• older people;
  • cognition;
  • assessment;
  • aging;
  • Newcastle 85+ Study

OBJECTIVES: To compare the acceptability and feasibility of computerized and pencil-and-paper tests of cognitive function in 85-year-old people.

DESIGN: Group comparison of participants randomly allocated to pencil-and-paper (Wechsler Adult Intelligence and Memory Scales) or computerized (Cognitive Drug Research) tests of verbal memory and attention.

SETTING: The Newcastle 85+ Pilot Study was the precursor to the Newcastle 85+ Study a United Kingdom Medical Research Council/Biotechnology and Biological Sciences Research Council cohort study of health and aging in the oldest-old age group.

PARTICIPANTS: Eighty-one community-dwelling individuals aged 85.

MEASUREMENTS: Participant and researcher acceptability, completion rates, time taken, validity as cognitive measures, and psychometric utility.

RESULTS: Participants randomized to computerized tests were less likely to rate the cognitive function tests as difficult (odds ratio (OR)=0.16, 95% confidence interval (CI)=0.07–0.39), stressful (OR=0.18, 95% CI=0.07–0.45), or unacceptable (OR=0.18, 95% CI=0.08–0.48) than those randomized to pencil-and-paper tests. Researchers were also less likely to rate participants as being distressed in the computer test group (OR=0.19, 95% CI=0.07–0.46). Pencil-and-paper tasks took participants less time to complete (mean±standard deviation 18±4 minutes vs 26±4 minutes) but had fewer participants who could complete all tasks (91% vs 100%). Both types of task were equally good measures of cognitive function.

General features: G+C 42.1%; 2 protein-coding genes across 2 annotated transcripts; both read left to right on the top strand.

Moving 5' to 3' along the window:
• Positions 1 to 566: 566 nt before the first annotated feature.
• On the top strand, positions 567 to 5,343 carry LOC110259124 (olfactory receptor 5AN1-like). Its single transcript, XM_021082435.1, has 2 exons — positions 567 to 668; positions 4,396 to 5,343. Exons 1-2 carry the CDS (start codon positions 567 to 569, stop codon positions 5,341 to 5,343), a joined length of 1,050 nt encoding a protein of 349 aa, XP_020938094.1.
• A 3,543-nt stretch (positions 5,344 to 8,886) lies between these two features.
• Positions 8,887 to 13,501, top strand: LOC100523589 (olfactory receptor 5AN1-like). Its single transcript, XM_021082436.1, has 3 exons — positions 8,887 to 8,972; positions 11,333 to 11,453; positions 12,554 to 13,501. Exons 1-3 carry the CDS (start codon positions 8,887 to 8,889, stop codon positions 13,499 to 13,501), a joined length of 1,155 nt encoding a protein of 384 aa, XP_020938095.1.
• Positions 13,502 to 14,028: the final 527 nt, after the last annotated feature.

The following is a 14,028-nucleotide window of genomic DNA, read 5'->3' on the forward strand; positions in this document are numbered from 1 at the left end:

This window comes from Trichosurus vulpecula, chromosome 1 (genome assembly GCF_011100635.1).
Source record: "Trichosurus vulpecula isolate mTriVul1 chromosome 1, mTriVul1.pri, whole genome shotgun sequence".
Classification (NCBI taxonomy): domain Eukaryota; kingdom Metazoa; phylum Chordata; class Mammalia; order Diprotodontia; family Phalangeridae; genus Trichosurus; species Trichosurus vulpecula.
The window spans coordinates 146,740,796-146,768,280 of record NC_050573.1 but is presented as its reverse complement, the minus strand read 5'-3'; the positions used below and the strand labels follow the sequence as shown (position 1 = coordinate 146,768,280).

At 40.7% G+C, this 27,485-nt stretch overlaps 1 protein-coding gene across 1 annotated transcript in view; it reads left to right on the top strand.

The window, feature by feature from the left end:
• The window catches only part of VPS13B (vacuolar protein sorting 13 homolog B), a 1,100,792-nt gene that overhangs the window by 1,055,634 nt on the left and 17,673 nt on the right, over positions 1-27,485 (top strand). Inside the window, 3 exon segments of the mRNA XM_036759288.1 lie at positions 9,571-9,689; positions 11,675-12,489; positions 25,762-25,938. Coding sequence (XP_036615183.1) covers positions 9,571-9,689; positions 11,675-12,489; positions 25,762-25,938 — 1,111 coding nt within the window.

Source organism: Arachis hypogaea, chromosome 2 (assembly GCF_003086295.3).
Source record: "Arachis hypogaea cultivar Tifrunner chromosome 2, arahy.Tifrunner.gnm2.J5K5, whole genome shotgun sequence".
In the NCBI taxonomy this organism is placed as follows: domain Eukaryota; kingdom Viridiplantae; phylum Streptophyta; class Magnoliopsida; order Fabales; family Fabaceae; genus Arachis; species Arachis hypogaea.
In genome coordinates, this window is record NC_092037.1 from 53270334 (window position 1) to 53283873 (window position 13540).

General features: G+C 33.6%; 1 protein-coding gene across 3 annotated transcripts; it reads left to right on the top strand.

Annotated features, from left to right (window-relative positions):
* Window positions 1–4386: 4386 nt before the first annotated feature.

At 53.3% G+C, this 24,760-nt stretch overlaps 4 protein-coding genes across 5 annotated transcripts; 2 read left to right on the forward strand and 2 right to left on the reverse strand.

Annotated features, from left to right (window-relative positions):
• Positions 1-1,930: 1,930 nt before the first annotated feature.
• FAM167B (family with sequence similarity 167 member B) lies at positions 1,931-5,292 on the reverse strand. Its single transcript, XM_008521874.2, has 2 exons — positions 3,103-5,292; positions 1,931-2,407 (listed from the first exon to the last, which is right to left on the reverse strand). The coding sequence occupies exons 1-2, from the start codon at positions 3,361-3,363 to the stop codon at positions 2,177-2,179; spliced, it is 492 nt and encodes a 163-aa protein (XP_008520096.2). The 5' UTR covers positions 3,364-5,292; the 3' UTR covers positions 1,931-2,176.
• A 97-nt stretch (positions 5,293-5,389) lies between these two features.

CONCLUSION: Computerized and pencil-and-paper tests are both feasible and useful means of assessing cognitive function in the oldest-old age group. Computerized tests are more acceptable to participants and administrators.